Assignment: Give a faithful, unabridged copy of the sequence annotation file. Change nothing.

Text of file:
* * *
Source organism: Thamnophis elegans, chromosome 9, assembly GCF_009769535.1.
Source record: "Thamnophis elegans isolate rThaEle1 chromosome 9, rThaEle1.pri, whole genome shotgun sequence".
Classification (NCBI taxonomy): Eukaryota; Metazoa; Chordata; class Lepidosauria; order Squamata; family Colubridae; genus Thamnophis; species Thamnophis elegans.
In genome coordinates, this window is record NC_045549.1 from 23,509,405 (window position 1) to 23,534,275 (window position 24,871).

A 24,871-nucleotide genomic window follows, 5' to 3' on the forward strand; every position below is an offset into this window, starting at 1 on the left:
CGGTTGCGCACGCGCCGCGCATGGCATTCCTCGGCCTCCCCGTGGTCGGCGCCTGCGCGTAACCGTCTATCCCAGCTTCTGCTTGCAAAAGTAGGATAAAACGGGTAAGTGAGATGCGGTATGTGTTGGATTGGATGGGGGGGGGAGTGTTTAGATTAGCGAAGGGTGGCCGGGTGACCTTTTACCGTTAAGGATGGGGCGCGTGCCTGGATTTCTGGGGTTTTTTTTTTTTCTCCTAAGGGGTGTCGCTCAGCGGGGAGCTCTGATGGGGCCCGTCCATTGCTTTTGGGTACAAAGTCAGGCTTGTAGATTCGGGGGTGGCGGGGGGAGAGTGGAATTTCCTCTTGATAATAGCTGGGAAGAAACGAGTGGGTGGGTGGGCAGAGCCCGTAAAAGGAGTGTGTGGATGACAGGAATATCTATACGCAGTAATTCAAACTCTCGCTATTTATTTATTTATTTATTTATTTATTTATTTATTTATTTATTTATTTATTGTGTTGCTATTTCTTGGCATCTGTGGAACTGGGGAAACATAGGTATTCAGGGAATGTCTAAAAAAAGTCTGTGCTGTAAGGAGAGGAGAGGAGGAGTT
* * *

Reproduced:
Source organism: Thamnophis elegans, chromosome 9, assembly GCF_009769535.1.
Source record: "Thamnophis elegans isolate rThaEle1 chromosome 9, rThaEle1.pri, whole genome shotgun sequence".
Classification (NCBI taxonomy): Eukaryota; Metazoa; Chordata; class Lepidosauria; order Squamata; family Colubridae; genus Thamnophis; species Thamnophis elegans.
In genome coordinates, this window is record NC_045549.1 from 23,509,405 (window position 1) to 23,534,275 (window position 24,871).

A 24,871-nucleotide genomic window follows, 5' to 3' on the forward strand; every position below is an offset into this window, starting at 1 on the left:
CGGTTGCGCACGCGCCGCGCATGGCATTCCTCGGCCTCCCCGTGGTCGGCGCCTGCGCGTAACCGTCTATCCCAGCTTCTGCTTGCAAAAGTAGGATAAAACGGGTAAGTGAGATGCGGTATGTGTTGGATTGGATGGGGGGGGGAGTGTTTAGATTAGCGAAGGGTGGCCGGGTGACCTTTTACCGTTAAGGATGGGGCGCGTGCCTGGATTTCTGGGGTTTTTTTTTTTTCTCCTAAGGGGTGTCGCTCAGCGGGGAGCTCTGATGGGGCCCGTCCATTGCTTTTGGGTACAAAGTCAGGCTTGTAGATTCGGGGGTGGCGGGGGGAGAGTGGAATTTCCTCTTGATAATAGCTGGGAAGAAACGAGTGGGTGGGTGGGCAGAGCCCGTAAAAGGAGTGTGTGGATGACAGGAATATCTATACGCAGTAATTCAAACTCTCGCTATTTATTTATTTATTTATTTATTTATTTATTTATTTATTTATTTATTTATTGTGTTGCTATTTCTTGGCATCTGTGGAACTGGGGAAACATAGGTATTCAGGGAATGTCTAAAAAAAGTCTGTGCTGTAAGGAGAGGAGAGGAGGAGTT